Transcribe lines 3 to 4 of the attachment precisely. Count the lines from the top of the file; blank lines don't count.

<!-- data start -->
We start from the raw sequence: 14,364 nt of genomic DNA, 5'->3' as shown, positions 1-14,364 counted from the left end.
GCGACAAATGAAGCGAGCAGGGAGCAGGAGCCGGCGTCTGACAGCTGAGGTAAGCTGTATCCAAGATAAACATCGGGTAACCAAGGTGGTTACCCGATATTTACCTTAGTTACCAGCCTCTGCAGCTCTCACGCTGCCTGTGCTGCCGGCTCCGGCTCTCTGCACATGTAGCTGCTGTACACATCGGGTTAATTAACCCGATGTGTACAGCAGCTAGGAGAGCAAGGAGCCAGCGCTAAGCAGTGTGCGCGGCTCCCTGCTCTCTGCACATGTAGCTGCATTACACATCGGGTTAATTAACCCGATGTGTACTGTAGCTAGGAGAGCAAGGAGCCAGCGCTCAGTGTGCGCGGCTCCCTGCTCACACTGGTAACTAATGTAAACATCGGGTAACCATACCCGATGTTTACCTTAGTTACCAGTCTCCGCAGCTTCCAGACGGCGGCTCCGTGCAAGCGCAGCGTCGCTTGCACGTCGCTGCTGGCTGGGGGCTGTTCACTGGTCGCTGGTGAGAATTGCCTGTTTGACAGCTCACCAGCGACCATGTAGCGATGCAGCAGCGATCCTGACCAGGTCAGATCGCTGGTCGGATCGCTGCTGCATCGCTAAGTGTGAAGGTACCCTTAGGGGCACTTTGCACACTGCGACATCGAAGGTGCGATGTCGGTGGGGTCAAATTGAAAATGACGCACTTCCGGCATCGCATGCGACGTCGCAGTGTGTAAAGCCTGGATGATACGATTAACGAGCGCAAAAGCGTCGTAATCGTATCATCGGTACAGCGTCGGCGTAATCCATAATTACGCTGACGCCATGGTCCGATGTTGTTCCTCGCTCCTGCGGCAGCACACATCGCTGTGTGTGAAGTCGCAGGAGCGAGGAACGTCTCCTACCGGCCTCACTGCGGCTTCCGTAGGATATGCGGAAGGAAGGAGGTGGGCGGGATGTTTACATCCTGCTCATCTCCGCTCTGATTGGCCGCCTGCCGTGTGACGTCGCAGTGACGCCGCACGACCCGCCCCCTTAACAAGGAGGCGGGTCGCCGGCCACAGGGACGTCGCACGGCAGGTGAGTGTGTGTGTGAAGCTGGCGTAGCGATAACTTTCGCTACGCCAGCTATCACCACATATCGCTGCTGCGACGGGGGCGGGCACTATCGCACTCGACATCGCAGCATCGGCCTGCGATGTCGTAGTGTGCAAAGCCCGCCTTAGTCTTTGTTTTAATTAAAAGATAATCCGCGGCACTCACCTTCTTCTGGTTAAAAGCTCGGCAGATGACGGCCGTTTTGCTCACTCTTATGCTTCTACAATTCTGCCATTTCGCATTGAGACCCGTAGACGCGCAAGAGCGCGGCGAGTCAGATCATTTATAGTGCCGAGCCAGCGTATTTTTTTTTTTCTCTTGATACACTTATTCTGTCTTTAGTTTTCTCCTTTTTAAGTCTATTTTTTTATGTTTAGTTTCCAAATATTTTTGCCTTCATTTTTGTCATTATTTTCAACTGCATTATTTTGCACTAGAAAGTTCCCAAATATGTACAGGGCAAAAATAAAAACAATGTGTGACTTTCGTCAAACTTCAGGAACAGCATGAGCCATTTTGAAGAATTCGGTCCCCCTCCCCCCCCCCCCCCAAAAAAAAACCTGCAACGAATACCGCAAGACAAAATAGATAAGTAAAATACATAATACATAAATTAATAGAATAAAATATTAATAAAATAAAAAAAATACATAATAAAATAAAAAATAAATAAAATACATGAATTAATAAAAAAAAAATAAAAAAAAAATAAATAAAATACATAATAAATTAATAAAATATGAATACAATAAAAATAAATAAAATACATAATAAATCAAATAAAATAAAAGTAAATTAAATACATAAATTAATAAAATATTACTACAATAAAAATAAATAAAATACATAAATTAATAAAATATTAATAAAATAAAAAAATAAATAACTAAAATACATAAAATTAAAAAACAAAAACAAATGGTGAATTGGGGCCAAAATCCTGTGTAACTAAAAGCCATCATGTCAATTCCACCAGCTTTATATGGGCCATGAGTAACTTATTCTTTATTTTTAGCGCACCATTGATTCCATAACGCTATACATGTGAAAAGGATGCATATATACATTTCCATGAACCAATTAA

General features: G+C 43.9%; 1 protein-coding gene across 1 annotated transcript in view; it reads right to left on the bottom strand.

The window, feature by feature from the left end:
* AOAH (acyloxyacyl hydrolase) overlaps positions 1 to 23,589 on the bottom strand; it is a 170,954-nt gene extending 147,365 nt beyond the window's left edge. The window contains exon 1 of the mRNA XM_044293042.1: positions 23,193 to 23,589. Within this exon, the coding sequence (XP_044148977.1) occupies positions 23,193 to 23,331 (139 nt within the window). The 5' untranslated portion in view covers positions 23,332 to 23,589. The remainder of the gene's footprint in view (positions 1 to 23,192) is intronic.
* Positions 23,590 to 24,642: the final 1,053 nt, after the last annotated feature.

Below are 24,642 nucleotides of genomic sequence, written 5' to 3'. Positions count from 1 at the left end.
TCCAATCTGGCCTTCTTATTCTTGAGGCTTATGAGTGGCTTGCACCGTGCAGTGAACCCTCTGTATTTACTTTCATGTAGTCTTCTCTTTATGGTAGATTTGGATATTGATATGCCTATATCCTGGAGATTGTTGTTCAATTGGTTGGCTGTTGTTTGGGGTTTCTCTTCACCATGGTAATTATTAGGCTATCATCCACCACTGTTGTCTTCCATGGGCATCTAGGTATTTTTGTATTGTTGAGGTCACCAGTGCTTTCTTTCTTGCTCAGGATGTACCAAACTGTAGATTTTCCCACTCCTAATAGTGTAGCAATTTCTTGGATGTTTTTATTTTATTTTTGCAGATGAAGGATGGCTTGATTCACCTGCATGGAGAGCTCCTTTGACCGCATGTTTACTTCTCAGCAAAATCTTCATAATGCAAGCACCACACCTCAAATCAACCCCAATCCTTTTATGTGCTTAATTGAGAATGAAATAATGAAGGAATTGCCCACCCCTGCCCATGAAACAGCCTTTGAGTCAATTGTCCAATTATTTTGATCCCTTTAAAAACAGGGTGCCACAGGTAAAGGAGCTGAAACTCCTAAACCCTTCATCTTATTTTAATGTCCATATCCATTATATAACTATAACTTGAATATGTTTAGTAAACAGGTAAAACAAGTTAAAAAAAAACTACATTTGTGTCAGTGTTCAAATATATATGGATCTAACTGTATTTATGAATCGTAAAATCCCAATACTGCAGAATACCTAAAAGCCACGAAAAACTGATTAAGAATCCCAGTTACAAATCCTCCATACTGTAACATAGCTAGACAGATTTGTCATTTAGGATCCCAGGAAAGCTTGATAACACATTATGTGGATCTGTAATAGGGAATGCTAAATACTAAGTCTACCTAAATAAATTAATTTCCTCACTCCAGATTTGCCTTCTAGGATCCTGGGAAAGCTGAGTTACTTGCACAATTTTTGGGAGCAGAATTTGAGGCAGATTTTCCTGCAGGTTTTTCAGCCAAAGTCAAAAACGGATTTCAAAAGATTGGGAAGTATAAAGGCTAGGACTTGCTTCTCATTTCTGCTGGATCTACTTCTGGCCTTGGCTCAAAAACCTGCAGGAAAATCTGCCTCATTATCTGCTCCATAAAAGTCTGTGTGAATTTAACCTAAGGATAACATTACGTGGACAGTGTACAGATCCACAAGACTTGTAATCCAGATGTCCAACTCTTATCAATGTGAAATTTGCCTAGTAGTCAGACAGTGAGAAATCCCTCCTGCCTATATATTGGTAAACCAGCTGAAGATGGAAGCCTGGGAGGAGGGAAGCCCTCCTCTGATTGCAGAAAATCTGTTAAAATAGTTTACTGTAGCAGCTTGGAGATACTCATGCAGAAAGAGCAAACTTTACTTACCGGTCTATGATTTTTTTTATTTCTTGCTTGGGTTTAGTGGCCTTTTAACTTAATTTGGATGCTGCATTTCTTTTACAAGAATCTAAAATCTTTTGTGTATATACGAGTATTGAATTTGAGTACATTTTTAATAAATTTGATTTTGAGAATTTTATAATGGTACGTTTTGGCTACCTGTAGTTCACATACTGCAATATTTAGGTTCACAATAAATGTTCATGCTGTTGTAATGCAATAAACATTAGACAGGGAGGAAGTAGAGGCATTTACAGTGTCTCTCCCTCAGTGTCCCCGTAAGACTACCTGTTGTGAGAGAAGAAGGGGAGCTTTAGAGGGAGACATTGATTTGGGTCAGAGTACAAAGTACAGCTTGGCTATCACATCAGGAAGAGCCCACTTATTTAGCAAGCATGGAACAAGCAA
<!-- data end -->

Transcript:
General features: G+C 43.9%; 1 protein-coding gene across 1 annotated transcript in view; it reads right to left on the bottom strand.

The window, feature by feature from the left end: